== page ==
We're getting in touch to let you know we received a copyright complaint and have removed one (or more) of your Pins. The complaint wasn't directed against you or your Pin; it was directed against another user's Pin of the same content.

While many copyright owners are happy to have their content on Pinterest, we recognize that some do not want their content to appear on Pinterest, or did not receive attribution for the content. When a copyright owner sends us a complete notice per the Digital Millennium Copyright Act (DMCA), it’s our policy to remove the Pin(s).

Again, this complaint was not directed at you, or anything you did: we just thought you'd like to know why we removed your Pin.

Happy Pinning and thanks again for using Pinterest.

Wait. What?

After the initial shock (and dismay), I admit being pleased to learn Pinterest is taking these steps when images and items pinned are problematic and/or violate copyright. While I do not know particulars such as how long it took for the image to be removed, how long or how often the copyright owner had to complain, or how many sites had pinned the image (it was cute), the end result works.  I will be keeping the email and sharing it with students in my online class during our Pinterest module.

Monday, May 12, 2014

Spring Cleaning: Summer Floor Moves

One of the more challenging aspects of a finite library space, in my case the second floor and IRC, is collection presentation and placement.  Generally speaking, for several years a few shelves in sections have made the process somewhat simpler; shifting things when there is room is time consuming, but manageable. More often than not, floor moves and collection reorganization are made to the juvenile collection (high circulation and use) and IRC materials and equipment (technology and Ellison).

For example, during the late fall 2012 and early spring 2013 academic year a library video weeding project, evaluation of second floor collections, and reorganization of library department office space resulted in two significantly sized second floor collections being relocated to the library ground floor. Space - glorious space was now available and it was necessary to proceed with caution and purpose.

I drafted a rough floor layout and charted remaining collection space, existing open sections, and potential moves. Detailed within the chart and layout was need for existing collections and the total number of sections, shelves, and stacks. Collections were weeded (the chart updated), placement and need evaluated, and additional criteria such as student use and access were considered.  The result? With the exception of LC Ls, every collection housed on the second floor and inside the IRC was moved. Some had their overall footprint expanded,  several new collection areas were created (over-sized juvenile books), and a listening room was converted to a study room. After eliminating a section of shelving to facilitate traffic flow and access, I had a full row of empty shelving consisting of eleven sections with the potential of six shelves each.

Flush with success, I decided to let 'the dust settle' and the shelving remained empty during summer and fall 2013. It is easy to get caught up in the excitement of the moves when the end result is a more attractive and usable area. Collection movement created energy and interest in the affected areas. Generally speaking, collections removed from the second floor were not missed. However, changes to the juvenile collection, even with the end result providing more space, caused some user angst.  Signage was updated, the IRC Pinterest site provided pictures of the move, and a much needed overhaul for the IRC Handbook began.

The never-ending winter, also known as the spring 2014 term,  provided opportunity to make a number of quick collection and space adjustments necessary to facilitate my planned summer juvenile collection project (in conjunction with migration to LibGuides v2, but that's another blog post or two).  In order to increase space for activity books, the IRC curriculum textbook collection was weeded, updated, and shifted to the open shelving near the LC Ls. Big books, book kits, and award books were moved to the open curriculum space. After purchasing two new media racks, the big book area was expanded. Big book stands were moved from inside the IRC with materials kits to shelving adjacent to the big book collection. I was exciting to add new big books and book kits too the IRC and juvenile collections.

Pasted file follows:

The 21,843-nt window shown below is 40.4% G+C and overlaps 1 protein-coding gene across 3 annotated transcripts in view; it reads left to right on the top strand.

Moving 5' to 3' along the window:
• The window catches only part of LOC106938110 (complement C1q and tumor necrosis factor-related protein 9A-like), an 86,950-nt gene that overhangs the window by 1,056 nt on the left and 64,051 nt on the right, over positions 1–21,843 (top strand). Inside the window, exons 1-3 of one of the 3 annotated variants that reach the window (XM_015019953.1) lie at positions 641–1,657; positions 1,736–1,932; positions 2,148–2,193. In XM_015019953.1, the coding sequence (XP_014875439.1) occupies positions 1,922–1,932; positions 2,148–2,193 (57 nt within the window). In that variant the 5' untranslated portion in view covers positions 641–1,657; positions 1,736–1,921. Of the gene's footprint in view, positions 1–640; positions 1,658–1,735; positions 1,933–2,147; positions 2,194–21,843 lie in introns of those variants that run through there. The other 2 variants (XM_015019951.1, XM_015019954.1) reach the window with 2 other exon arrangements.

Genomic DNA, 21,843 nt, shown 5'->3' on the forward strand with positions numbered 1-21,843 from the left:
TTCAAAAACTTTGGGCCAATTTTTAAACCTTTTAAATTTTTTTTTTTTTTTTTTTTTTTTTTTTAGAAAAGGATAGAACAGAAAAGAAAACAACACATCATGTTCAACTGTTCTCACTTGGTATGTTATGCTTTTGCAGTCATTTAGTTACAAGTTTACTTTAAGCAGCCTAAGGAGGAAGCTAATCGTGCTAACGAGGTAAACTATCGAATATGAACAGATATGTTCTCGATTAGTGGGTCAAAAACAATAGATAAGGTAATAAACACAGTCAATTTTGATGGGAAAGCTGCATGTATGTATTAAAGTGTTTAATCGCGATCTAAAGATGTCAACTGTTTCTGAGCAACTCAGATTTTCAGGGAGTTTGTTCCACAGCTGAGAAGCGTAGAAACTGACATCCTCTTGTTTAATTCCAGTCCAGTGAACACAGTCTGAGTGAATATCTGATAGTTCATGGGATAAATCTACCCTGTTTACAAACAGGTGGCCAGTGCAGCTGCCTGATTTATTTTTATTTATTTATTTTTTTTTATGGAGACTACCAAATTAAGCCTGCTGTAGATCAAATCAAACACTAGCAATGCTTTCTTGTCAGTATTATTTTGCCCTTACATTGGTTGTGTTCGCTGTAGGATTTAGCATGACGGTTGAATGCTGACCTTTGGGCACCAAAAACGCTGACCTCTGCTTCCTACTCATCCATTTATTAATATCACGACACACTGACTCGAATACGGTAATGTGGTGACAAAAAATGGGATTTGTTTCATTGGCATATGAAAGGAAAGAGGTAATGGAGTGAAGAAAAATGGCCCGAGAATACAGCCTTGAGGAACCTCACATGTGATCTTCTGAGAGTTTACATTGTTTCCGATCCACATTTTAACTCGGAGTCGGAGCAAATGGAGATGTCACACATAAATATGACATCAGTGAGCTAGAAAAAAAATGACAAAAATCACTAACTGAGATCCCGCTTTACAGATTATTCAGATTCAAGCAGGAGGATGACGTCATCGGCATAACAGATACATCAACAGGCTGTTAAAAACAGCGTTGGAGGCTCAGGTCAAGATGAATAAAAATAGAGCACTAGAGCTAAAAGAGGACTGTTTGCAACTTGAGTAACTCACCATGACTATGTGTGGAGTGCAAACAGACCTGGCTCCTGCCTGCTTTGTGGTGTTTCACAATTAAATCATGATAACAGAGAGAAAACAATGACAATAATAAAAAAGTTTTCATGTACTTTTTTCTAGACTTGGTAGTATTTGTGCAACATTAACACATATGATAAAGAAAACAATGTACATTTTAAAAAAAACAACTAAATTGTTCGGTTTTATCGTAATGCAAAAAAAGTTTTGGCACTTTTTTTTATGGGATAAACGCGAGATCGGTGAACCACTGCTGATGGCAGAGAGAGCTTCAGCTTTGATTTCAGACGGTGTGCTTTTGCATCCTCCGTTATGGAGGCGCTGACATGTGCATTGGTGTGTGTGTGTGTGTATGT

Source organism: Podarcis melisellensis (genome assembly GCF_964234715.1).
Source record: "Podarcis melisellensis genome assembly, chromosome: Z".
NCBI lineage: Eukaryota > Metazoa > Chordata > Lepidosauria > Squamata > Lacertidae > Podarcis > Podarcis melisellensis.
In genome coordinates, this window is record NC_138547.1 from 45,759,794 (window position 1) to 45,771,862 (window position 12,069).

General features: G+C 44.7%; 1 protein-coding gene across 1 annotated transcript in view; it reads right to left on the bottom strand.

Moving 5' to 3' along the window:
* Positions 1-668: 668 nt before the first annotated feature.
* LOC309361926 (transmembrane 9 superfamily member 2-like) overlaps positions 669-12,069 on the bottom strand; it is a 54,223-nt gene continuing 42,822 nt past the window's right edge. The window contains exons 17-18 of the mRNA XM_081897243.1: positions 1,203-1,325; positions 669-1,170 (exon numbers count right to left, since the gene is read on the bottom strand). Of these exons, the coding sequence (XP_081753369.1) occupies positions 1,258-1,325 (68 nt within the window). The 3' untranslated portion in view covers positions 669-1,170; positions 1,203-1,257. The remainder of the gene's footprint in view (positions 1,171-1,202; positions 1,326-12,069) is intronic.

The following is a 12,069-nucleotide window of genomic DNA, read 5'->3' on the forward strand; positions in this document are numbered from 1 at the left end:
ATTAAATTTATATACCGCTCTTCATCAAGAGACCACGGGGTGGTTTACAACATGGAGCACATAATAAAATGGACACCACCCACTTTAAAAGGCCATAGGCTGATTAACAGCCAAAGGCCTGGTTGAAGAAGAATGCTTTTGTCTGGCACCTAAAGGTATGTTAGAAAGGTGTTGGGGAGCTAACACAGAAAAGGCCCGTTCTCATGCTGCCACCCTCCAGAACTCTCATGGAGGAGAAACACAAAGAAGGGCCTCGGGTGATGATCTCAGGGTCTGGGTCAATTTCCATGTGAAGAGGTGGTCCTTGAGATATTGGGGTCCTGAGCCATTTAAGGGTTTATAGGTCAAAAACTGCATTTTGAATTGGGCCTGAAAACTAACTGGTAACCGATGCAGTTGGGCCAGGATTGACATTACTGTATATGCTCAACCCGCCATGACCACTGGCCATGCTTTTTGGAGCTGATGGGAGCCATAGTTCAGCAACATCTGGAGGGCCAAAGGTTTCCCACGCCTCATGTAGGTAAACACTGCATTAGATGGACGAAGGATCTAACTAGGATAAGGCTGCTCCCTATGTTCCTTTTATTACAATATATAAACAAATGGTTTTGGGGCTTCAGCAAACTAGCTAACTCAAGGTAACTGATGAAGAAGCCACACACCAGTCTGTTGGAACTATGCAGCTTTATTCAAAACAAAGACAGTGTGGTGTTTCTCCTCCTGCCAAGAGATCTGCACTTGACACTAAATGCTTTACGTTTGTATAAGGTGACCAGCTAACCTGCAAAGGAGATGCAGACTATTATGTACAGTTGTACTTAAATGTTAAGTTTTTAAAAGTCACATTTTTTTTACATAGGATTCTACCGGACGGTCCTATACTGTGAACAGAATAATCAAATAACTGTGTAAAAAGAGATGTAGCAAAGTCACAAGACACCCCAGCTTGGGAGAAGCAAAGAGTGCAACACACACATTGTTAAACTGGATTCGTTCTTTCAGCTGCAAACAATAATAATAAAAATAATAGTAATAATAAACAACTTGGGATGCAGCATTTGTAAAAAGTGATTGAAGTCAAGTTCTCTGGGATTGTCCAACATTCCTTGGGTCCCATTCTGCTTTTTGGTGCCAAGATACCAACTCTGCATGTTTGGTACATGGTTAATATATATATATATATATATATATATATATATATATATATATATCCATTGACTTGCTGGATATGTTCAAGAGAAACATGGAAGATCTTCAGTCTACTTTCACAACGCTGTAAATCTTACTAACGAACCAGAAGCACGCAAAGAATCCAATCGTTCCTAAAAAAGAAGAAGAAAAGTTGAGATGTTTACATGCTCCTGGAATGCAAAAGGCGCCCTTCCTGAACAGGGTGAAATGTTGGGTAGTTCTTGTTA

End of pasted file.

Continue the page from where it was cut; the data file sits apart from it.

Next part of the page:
Now the aforementioned sections of empty shelving are positioned at the end of the juvenile collection ... exactly where I need them to be.

Friday, May 02, 2014

Weekly Reader

Why #NetNeutrality Matters to Higher Ed
"If you work in the digital humanities–or for that matter, in higher education–net neutrality is an issue that calls for a concerted response from all of us now. if you’re still getting caught up, check out Adeline’s post on this from last week, Alexis Madrigal’s guide to the history of Net Neutrality, and Colorlines on why people of color need to care about this." -- Adeline Koh, ProfHacker / The Chronicle, 4/29/14

Google Disables Scanning of Student Emails for Advertising Purposes
"Under pressure from privacy advocates, Google announced on Wednesday that it had permanently removed all ads from its Apps for Education, including its email service, so the company can no longer harvest students’ information for advertising purposes." -- Steve Kolowich, Wired Campus,  4/30/14

Do You Want to, or Have to, Give that Speech?
"When I created my popular checklist for the whole speaker a few years ago, I started the list with questions about your intentions as a speaker, mainly to help you consider whether you're approaching the talk or presentation with your audience in mind. Since then, however, I've met some speakers for whom intent isn't always part of the picture." -- Denise Graveline, The Eloquant Woman, 4/30/14

Snapchat: A New Breed of Network
"Social media continues to evolve at a furious pace, and Snapchat sits at the intersection of an ongoing debate about the nature of social. Must networks be long-term repositories of messages and media, or can some be vehicles for sharing information for a short time?" -- Derek Smith, Social Media Today, 4/30/13

Students Push for More Access to Course Evaluation Data
"For decades, faculty members and administrators have erected walls around the data collected from students’ course evaluations, concerned about how the fickle tastes of undergraduates might affect promotion prospects. Now, though, students are increasingly accustomed to browsing consumer reviews to make informed choices. As they bear the weight of rising tuition, many students are growing frustrated by their colleges’ secrecy and are pushing to dismantle those barriers." -- Benjamin Mueller, The Chronicle / Faculty, 4/28/14